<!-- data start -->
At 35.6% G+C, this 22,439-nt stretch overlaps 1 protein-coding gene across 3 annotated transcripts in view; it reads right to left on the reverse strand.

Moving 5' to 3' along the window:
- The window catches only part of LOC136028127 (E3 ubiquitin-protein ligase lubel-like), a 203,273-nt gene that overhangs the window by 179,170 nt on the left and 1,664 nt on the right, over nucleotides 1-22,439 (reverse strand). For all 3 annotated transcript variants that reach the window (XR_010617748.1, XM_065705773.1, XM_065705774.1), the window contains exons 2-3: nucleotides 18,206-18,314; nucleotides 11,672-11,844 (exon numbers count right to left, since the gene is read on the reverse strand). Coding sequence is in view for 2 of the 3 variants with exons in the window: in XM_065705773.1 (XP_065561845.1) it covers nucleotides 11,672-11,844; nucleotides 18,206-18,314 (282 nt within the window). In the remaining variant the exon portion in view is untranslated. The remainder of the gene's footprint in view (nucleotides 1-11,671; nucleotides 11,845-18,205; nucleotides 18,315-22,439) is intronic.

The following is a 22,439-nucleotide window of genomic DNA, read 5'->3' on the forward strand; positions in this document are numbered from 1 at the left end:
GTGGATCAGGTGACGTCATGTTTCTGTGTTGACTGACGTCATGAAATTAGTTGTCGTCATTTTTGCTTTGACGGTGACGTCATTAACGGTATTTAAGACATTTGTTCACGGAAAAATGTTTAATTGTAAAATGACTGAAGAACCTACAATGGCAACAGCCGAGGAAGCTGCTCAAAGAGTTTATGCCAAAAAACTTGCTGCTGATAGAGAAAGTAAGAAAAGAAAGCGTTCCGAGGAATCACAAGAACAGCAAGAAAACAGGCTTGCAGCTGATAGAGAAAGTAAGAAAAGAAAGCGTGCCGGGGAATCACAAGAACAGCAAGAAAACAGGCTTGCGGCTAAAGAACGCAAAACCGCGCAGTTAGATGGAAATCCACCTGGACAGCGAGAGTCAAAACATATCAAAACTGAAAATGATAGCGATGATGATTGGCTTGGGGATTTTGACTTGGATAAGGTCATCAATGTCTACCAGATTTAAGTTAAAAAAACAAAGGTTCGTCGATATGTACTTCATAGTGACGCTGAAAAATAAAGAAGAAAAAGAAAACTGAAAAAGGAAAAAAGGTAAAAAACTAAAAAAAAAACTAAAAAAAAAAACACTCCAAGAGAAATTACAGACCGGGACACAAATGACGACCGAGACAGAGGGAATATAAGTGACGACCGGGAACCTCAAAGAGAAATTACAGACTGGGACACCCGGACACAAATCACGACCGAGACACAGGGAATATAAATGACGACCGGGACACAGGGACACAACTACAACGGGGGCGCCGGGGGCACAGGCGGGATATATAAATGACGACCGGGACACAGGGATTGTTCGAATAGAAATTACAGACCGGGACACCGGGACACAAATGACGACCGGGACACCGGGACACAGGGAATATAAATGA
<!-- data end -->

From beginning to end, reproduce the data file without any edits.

At 35.6% G+C, this 22,439-nt stretch overlaps 1 protein-coding gene across 3 annotated transcripts in view; it reads right to left on the reverse strand.

Moving 5' to 3' along the window:
- The window catches only part of LOC136028127 (E3 ubiquitin-protein ligase lubel-like), a 203,273-nt gene that overhangs the window by 179,170 nt on the left and 1,664 nt on the right, over nucleotides 1-22,439 (reverse strand). For all 3 annotated transcript variants that reach the window (XR_010617748.1, XM_065705773.1, XM_065705774.1), the window contains exons 2-3: nucleotides 18,206-18,314; nucleotides 11,672-11,844 (exon numbers count right to left, since the gene is read on the reverse strand). Coding sequence is in view for 2 of the 3 variants with exons in the window: in XM_065705773.1 (XP_065561845.1) it covers nucleotides 11,672-11,844; nucleotides 18,206-18,314 (282 nt within the window). In the remaining variant the exon portion in view is untranslated. The remainder of the gene's footprint in view (nucleotides 1-11,671; nucleotides 11,845-18,205; nucleotides 18,315-22,439) is intronic.

The following is a 22,439-nucleotide window of genomic DNA, read 5'->3' on the forward strand; positions in this document are numbered from 1 at the left end:
GTGGATCAGGTGACGTCATGTTTCTGTGTTGACTGACGTCATGAAATTAGTTGTCGTCATTTTTGCTTTGACGGTGACGTCATTAACGGTATTTAAGACATTTGTTCACGGAAAAATGTTTAATTGTAAAATGACTGAAGAACCTACAATGGCAACAGCCGAGGAAGCTGCTCAAAGAGTTTATGCCAAAAAACTTGCTGCTGATAGAGAAAGTAAGAAAAGAAAGCGTTCCGAGGAATCACAAGAACAGCAAGAAAACAGGCTTGCAGCTGATAGAGAAAGTAAGAAAAGAAAGCGTGCCGGGGAATCACAAGAACAGCAAGAAAACAGGCTTGCGGCTAAAGAACGCAAAACCGCGCAGTTAGATGGAAATCCACCTGGACAGCGAGAGTCAAAACATATCAAAACTGAAAATGATAGCGATGATGATTGGCTTGGGGATTTTGACTTGGATAAGGTCATCAATGTCTACCAGATTTAAGTTAAAAAAACAAAGGTTCGTCGATATGTACTTCATAGTGACGCTGAAAAATAAAGAAGAAAAAGAAAACTGAAAAAGGAAAAAAGGTAAAAAACTAAAAAAAAAACTAAAAAAAAAAACACTCCAAGAGAAATTACAGACCGGGACACAAATGACGACCGAGACAGAGGGAATATAAGTGACGACCGGGAACCTCAAAGAGAAATTACAGACTGGGACACCCGGACACAAATCACGACCGAGACACAGGGAATATAAATGACGACCGGGACACAGGGACACAACTACAACGGGGGCGCCGGGGGCACAGGCGGGATATATAAATGACGACCGGGACACAGGGATTGTTCGAATAGAAATTACAGACCGGGACACCGGGACACAAATGACGACCGGGACACCGGGACACAGGGAATATAAATGA